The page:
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15 October 2009updated 27 Sep 2015 4:07am

Deep Frieze

Where next for the global art market?

By Jonathan Derbyshire

Look, bubbles create other bubbles, they’re like derivative bubbles . . .

An anonymous hedge-fund manager, quoted in the new issue of N+1

Among the “derivative bubbles” created by the bubble in financial assets was a bubble in the global art market. And one event, more than any other, came to symbolise its excesses: Frieze, the annual art fair held in London, was, as Tim Adams put in a New Statesman piece last year, a “frenzied narcosis of Prada and oligarchs”, a three-ring circus of conspicuous consumption.

Until the near-collapse of global financial capitalism, that is. At last year’s Frieze, Adams reported, the “excess . . . seemed finally to have run dry”. The art, he wrote, “was never quite the point of Frieze; that was always the buzz, generally loud enough to drown out any shouts about the emperor’s new clothes”. And the buzz stopped abruptly on the day Lehman Brothers filed for bankruptcy (last year’s Frieze took place exactly a month after Lehman went down).

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At last night’s private view for the 2009 iteration of the fair, there wasn’t any frenzied narcosis — at least, none that I saw (though I wasn’t allowed into the inner sanctum of the Deutsche Bank VIP suite) — but the crush at the bars was discernibly thicker than it was last year. The bald figures, however, suggest that, for all the “buoyancy” of the mood last night, the art market is still in the doldrums.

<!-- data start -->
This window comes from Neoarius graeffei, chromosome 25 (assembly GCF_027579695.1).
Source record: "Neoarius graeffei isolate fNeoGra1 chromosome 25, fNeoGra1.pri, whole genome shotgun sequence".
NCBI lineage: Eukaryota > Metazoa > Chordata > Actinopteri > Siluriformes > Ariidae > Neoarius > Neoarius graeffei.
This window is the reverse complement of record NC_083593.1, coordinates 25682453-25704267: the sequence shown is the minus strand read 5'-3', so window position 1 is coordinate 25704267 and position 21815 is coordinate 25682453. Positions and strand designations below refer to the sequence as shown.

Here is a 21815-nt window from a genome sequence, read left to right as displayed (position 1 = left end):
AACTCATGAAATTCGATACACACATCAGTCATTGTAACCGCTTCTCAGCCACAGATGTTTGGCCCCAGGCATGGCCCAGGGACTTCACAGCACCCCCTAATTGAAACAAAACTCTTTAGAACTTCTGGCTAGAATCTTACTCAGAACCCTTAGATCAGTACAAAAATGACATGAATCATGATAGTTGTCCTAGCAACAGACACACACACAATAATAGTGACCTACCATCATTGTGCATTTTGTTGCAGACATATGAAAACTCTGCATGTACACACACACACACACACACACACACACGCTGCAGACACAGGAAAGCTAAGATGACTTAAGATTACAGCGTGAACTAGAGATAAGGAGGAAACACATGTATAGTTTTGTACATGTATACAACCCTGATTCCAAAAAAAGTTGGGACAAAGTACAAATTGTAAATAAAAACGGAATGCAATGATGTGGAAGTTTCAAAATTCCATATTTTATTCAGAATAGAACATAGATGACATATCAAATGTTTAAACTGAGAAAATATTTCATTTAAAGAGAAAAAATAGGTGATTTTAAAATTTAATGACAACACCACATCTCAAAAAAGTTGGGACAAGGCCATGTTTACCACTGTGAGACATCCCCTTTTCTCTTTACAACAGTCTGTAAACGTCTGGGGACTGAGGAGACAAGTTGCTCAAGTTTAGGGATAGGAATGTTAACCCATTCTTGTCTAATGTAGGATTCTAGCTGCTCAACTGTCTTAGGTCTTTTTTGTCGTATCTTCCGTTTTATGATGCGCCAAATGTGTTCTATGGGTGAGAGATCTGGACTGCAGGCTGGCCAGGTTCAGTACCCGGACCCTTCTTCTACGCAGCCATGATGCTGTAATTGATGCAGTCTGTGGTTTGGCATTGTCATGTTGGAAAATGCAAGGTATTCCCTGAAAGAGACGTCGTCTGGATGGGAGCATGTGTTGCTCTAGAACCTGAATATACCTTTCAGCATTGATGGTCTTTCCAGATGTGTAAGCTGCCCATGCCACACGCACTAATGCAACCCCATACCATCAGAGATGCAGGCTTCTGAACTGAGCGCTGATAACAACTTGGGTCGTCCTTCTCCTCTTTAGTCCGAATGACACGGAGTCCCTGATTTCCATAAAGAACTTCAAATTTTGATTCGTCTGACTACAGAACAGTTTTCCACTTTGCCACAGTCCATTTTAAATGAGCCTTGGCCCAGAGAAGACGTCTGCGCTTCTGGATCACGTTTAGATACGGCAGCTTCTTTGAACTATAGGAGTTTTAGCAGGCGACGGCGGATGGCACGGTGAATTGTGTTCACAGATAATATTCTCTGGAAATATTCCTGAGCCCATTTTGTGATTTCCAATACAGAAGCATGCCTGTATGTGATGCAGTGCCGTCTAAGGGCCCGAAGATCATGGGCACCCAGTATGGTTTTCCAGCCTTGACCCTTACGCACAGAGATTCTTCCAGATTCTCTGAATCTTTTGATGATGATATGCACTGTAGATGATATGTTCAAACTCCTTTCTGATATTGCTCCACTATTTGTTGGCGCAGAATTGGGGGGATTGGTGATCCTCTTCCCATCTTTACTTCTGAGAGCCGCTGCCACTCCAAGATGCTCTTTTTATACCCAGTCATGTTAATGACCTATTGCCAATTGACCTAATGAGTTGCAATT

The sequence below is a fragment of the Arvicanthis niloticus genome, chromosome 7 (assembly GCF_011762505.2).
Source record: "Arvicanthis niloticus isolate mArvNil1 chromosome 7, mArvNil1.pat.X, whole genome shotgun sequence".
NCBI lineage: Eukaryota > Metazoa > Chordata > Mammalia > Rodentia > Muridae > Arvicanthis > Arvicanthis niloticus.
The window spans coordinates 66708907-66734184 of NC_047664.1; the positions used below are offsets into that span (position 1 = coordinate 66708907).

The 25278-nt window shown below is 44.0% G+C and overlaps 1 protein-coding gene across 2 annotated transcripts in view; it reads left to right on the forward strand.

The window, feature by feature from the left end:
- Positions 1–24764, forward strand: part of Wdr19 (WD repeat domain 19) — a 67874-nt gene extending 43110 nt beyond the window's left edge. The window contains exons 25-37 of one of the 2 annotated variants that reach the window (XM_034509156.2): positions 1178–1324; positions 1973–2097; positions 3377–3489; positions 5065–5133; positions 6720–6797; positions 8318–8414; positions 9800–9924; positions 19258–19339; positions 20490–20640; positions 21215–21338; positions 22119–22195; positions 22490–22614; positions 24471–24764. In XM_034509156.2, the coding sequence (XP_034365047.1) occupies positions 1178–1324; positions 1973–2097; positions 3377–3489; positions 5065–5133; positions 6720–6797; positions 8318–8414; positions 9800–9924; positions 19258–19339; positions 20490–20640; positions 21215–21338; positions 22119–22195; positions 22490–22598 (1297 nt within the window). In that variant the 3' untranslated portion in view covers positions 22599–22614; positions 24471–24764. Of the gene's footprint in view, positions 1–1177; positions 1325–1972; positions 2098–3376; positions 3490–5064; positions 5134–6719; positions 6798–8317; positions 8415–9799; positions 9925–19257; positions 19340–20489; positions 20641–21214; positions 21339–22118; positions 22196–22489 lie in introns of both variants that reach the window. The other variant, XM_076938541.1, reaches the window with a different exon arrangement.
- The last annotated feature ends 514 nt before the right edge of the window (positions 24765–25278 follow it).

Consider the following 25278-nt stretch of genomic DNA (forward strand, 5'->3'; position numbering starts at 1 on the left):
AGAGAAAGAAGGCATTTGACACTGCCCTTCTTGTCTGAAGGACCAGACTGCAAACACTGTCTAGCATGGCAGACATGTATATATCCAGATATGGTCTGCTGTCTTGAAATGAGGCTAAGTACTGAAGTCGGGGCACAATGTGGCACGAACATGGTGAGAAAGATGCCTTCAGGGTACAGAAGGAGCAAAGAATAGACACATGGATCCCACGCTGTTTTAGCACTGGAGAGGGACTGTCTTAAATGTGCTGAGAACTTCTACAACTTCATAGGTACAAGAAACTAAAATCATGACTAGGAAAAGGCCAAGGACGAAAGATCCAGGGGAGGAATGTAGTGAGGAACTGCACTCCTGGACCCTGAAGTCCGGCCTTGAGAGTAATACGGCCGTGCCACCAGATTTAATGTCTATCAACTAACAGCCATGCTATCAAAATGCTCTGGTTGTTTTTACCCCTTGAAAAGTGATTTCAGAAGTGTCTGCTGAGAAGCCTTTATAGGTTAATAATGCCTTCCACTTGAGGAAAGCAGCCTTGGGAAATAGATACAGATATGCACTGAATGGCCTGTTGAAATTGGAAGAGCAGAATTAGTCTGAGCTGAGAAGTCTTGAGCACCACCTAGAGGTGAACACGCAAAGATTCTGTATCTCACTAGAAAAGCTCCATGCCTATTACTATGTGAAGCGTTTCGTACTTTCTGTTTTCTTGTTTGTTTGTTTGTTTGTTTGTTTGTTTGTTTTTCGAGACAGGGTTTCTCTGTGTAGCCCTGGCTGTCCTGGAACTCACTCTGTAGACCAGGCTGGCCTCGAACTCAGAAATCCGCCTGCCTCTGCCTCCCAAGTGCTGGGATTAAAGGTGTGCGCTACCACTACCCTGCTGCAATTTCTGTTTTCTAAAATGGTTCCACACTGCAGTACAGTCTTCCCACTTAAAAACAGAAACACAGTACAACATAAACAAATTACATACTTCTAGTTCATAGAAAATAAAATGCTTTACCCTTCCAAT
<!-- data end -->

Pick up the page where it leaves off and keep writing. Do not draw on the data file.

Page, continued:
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Only 135 galleries are participating in the main fair this year, compared with 150 last year. And, as one artist I spoke to remarked mordantly, most of the gallerists who have turned up are showing second-rate work, as if they’re hoarding the best stuff through the financial winter. (One exception to the medicore, reheated conceptualism that tends to predominate at Frieze were the vaguely hallucinatory paintings of the Belgian artist Michaël Borremans.)

Another sign that the art market won’t be recovering any time soon is ArtReview magazine’s “Power 100” list, announced today. “This year’s list inevitably refects the financial tumult of the last 12 months,” the press release reads, “with just about a third of last year’s entries falling off and being replaced with newcomers. Collectors as a bracket suffered the heaviest fall within the list, with many former high-rollers going or gone.” Perhaps the most precipitous fall is that of Charles Saatchi, who has fallen from 14th in 2008 to 72nd.